In 2012, he’d chaired an event on entreprensurship and small business for the organisation I chair, Pragmatic Radicalism. What more, I asked, ought all members and CLPs do to reach out to local businesses, not just unions and community groups (vital though this is)? He’d championed Small Business Saturday and flagged up this year’s on 6 December, also CLPs should engage with Business Improvement Districts. I’ve long thought that we can’t just rely on Chuka to defeat the Tory lie that we don’t “get” or like business. We’re the party of work after all.

He touched on last week’s referendum, concluding that we need not just “big ideas” but a “big tent” and reminding us that the1997 tally of 59 southern English Labour MPs now stands at 10.

Of course Chuka wouldn’t be interested in any future leadership election, quipped Collins, to much merriment and wry smiles, but which colleagues “might be contenders”? Cool as a cucumber, Chuka retorted “there’s only one person to look out for: Prime Minister Miliband”! There were smiles too when Collins asked why Len McCluskey got slightly more rapturous applause than greeted him: “Len and I have different roles”. He was respectful but confidently deflected this sidewinder.

We all know Chuka’s a pro. But I’d rather focus on the substance not the style. He set out some things from his portfolio that we as a Labour Party must be “pro” in order to win in May. Pro-business, pro-getting business talking to primary students, pro-entrepreneurship, pro-social enterprise, pro-raising the status of youth workers, pro-straight talking. I forgot one last one…pro-Ed Miliband. Sounds like a winning formula for Chuka and Labour.

**Thank you to the good people at Fujitsu for letting me type this in their zone!**

John Slinger is a strategic communications consultant and Chair of Pragmatic Radicalism. He blogs here

My LabourList blog - Recall of Parliament: MPs must redefine the art of the possible

Recall of Parliament: MPs must redefine the art of the possible

SEPTEMBER 25, 2014 2:14 PM
Bismarck said “diplomacy is the art of the possible”. The “possible” exists at the interface between what we should do and what could do. Politicians are not disembodied, disinterested actors. They can and should shape the “possible”. Miliband, Cameron and Clegg are showing the leadership needed. The recall of Parliament tomorrow gives MPs an opportunity to do likewise.
The following counter-factual, or counter-“possible” might help them consider the dilemma of whether Britain should support airstrikes: what would the response be of a government of either party that enjoyed a comfortable working majority following a recently fought election? Such a government would support our action in both Iraq and Syria as necessary and justified on the following grounds.
First, moral: due to the terrorists’ barbaric, genocidal acts which have violated UN-mandated human rights, caused a humanitarian catastrophe and continue to threaten hundreds of thousands.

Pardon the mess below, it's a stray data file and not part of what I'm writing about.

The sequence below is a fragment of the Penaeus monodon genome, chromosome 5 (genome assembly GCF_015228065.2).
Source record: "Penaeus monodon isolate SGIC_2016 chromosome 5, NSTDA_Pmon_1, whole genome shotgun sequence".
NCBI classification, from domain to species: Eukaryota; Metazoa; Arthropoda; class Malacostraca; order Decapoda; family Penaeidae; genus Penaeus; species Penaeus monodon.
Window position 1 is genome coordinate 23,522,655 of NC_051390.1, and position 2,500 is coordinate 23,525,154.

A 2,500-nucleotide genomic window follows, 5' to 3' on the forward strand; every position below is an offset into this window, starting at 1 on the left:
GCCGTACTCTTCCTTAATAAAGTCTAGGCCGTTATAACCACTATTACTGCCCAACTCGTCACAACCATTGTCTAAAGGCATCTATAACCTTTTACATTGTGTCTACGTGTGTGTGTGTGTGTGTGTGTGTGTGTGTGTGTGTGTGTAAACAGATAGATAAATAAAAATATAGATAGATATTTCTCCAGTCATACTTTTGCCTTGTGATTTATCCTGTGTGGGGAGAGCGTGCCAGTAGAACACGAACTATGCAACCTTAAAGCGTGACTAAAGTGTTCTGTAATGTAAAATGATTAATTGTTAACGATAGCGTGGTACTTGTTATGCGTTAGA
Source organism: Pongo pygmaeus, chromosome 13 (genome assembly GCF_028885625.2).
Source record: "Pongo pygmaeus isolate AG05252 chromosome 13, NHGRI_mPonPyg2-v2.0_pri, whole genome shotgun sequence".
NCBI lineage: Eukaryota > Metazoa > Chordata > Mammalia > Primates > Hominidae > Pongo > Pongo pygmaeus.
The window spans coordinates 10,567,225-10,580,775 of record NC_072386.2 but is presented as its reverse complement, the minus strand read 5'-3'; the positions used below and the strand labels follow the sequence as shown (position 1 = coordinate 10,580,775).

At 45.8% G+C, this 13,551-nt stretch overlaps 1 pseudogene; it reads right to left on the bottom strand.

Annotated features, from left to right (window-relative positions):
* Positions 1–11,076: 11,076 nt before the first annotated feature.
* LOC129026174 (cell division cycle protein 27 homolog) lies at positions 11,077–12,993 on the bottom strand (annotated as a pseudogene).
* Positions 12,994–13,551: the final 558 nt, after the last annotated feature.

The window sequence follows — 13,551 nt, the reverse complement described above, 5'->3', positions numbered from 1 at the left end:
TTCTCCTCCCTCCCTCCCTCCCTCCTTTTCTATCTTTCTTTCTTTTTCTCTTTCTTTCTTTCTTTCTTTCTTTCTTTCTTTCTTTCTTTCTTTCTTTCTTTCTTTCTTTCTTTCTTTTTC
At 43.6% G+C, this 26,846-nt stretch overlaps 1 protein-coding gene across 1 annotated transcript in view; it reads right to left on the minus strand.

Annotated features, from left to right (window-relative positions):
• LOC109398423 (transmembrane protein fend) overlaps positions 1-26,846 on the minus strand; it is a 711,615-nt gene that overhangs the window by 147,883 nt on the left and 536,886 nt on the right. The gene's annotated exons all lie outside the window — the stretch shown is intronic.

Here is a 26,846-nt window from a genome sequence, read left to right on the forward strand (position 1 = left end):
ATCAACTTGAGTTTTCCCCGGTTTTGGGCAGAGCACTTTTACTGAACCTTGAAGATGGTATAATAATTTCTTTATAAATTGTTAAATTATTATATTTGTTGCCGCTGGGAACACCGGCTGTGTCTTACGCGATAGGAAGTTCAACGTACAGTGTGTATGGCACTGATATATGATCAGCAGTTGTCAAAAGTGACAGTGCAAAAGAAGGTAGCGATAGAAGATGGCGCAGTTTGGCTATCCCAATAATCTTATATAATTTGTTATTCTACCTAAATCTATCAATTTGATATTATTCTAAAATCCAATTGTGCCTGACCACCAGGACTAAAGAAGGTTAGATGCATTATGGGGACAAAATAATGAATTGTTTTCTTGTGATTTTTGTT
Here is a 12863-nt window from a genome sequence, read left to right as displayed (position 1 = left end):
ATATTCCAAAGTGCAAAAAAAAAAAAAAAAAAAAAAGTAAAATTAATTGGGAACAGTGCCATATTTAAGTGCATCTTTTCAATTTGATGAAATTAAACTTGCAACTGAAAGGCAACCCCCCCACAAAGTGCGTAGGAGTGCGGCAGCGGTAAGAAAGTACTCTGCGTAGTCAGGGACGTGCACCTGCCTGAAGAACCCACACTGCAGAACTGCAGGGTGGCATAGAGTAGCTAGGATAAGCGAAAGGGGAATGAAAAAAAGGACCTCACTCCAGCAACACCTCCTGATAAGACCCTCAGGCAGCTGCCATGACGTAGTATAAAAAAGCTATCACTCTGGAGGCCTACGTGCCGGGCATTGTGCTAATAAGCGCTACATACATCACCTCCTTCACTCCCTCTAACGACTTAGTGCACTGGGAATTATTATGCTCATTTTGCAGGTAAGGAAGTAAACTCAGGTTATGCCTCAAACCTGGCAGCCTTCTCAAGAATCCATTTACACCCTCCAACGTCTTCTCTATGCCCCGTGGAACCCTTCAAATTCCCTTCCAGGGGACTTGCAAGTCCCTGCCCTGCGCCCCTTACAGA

Second, legal: given the Genocide Convention, which we have signed and whose terms compel us to “punish and protect”, and given both the request for support of the Iraqi government and the illegitimacy of the Assad regime. President Obama, who has done all in his power to avoid intervening, hasn’t regarded a Security Council resolution as a precondition for action.
Third, practical: it can be clearly demonstrated that airstrikes can help contain the terrorists and over time, as shown in Kurdistan following the No Fly Zone, allow civilian populations to flourish.
Fourth, national interest: given the threat posed from returning jihadis, and the clear danger posed to other states of terrorist safe havens being allowed to persist.
Finally, strategic interest: as a Permanent Member of the Security Council, a leading European power and given our desire to maintain our status as America’s closest ally, we would wish to be part of countering perhaps the biggest threat to the region and the world.
However, the context today is that of next May’s election in which the victor may at best win a slim majority. Many MPs are haunted by the ghosts of last summer’s Syria vote and of the 2003 invasion of Iraq, and face electors who are at best ambivalent towards intervention. Despite mood music suggesting those MPs who were sceptical last year are now supportive, the Commons may yet reject further military entanglement. This would be a mistake of tragic proportions, most notably for the victims of terrorists, for regional and global security and for our influence in the world.
The best artists of “the possible”, the best leaders, choose not to be wholly defined by the context in which they operate. It takes guts and is risky, but sometimes only by acting can such leaders define “the possible” and change the context. John Major helped Kurdistan remove the yoke of Saddam Hussein’s genocide with the 1991 No Fly Zone and Tony Blair protected Muslims in Bosnia and Kosovo.
The recall may be a case study in the eternal politicians’ dilemma of having to choose between doing the right thing and doing what is what is politically expedient and easy. Each MP must show leadership, and vote to do what is moral, legal, practical and in our immediate and long-term interest. Britain must join its allies in launching airstrikes.
John Slinger is a strategic communications consultant.